From Google to Ford to Uber, companies working on developing self-driving cars are relying on Lidar sensors to help these vehicles better understand their environment and navigate on their own. One can easily see and recognize a Lidar system mounted on the top of test vehicles by these companies on public roads in the United States and elsewhere.
Lidar is a remote sensing technology that measures and maps the distance to targets as well as other characteristics of objects in its path. The sensor essentially maps its surroundings by illuminating its targets using laser lights and then analyzing that light to create a high-resolution digital image of more than 100 meters in all direction around a vehicle.
The Lidar technology has an edge over radar, which uses radio waves to determine velocity, range and angle of objects. However, while radar reflection is strongest from metallic materials, non-metallic materials produce weaker reflections and could potentially not reflect the radar waves at all. In contrast, Lidar is not dependent upon the metallic composition of the reflecting surface and can detect soft or uneven surfaces such as trees or foliage more accurately than radar.
By now most, if not all, companies developing self-driving vehicles agree that Lidar is a key component for such vehicles to enable highly precise and robust localization. Tesla is one notable exception, though. The electric car company has equipped all of its vehicles produced from November 2016 with second-generation ‘Autopilot’ driving assistance systems, which it claims would enable fully autonomous driving. The main hardware for Autopilot 2.0 includes eight cameras and 12 ultrasonic sensors which provide 360-degree visibility around the car up to 250 meters range.
Growing demand-supply gap
Growing focus on developing self-driving vehicles in the recent years has resulted in a strong jump in the demand for Lidar sensors. Apart from self-driving cars, mapping companies such as HERE and TomTom are using vehicles equipped with Lidar system to create 3D, high-definition (HD) map, which is another critical requirement for future self-driving vehicles. Lidar is also used in some advanced driver assistance systems (ADAS) such adaptive cruise control (ACC), forward collision warning (FCW) and automatic emergency braking (AEB). In addition to automotive, Lidar has been extensively used in security, robotics and industrial applications.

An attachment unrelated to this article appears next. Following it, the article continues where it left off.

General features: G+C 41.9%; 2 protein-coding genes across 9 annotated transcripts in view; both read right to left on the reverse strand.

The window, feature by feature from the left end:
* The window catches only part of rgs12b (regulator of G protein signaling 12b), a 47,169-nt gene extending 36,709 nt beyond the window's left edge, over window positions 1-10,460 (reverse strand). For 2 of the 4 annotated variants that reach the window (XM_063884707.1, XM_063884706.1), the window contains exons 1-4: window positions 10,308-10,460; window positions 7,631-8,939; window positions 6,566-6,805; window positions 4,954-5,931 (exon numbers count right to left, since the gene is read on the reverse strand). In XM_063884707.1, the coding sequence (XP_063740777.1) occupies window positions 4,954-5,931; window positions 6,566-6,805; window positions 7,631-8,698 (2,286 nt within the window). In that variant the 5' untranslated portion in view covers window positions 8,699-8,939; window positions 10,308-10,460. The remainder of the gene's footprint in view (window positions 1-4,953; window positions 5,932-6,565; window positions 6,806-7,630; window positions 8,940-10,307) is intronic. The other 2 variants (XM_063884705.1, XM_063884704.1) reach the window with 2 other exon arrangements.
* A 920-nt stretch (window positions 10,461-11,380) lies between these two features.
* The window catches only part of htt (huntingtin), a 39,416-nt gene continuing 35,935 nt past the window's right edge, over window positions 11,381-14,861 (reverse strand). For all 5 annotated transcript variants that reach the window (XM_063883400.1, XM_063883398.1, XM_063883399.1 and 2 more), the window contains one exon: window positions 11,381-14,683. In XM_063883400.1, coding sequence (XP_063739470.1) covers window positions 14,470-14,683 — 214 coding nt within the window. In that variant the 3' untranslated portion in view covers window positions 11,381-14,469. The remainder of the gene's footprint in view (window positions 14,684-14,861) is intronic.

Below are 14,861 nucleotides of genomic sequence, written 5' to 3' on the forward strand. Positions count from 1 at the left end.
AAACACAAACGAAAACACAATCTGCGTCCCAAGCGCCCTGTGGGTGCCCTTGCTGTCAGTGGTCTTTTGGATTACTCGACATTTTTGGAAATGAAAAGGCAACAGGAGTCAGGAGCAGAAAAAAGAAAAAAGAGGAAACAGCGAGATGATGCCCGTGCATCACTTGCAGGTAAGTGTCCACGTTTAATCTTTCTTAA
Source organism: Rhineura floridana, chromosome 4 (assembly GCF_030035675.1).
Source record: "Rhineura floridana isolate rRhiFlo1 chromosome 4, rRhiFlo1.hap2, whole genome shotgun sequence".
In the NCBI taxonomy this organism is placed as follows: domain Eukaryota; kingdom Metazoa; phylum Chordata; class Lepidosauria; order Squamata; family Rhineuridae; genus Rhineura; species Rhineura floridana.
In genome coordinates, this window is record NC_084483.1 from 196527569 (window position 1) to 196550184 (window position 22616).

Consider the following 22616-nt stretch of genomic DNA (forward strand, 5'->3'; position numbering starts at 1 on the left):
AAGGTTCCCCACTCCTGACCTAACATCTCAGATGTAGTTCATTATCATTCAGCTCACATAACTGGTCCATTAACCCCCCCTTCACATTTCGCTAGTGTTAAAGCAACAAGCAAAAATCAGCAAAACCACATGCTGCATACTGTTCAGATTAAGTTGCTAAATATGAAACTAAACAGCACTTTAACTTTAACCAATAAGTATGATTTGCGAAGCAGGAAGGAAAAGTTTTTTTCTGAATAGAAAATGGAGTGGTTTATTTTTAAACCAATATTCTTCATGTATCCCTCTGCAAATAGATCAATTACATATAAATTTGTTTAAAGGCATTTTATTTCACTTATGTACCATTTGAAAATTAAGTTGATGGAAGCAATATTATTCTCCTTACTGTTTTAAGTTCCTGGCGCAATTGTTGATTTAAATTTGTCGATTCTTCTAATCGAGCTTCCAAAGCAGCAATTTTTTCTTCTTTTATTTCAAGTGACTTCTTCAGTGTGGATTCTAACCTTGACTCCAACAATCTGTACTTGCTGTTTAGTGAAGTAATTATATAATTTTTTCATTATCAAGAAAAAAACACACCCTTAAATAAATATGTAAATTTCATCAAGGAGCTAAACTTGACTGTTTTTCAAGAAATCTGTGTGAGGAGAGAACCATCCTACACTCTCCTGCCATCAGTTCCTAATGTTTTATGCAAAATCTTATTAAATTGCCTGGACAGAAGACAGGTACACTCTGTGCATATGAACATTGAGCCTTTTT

The sudden surge in demand from the automotive market has caught Lidar suppliers off-guard. According to media reports last month, some Lidar customers are currently facing waiting periods of as long as six months. Lidar suppliers, of whom there are currently very few, are working to increase capacity to meet strong demand for the system. Velodyne, whose Lidar systems are extensively used by the companies developing self-driving driving cars, opened a megafactory in San Jose, California (United States) in January this year. Mike Jellen, president and COO, Velodyne told IHS SupplierInsight that his company reported more than 200% jump in Lidar production in the first quarter ended 31 March 2017. The company aims to realise three to five times growth in volume production for 2017 and 2018 each.
New players entering Lidar market
Strong growth potential for Lidar for automotive applications is attracting new players in this emerging segment. These companies are looking towards starting commercial production and shipment of Lidar this year or 2018. Quanergy, for example, is gearing up to begin production of its solid-state Lidar sensor S3 for use in ADAS and autonomous driving applications this year. Last year, Quanergy raised USD90 million from investors to work with partners to ramp up production of its solid state Lidar sensors.
Most recently, Luminar unveiled a Lidar for self-driving vehicle which the company claims to have built from scratch. The company also claims that its Lidar has 50 times greater resolution and 10 times longer range than Lidar presently available on the market. Luminar is reportedly working with four companies that are developing self-driving vehicles. Luminar will supply 100 units of Lidar for testing to customers for beta testing. The company plans to start commercial production at its facility in Orlando, Florida (United States) with an ambitious target to ship 10,000 Lidar by end of this year.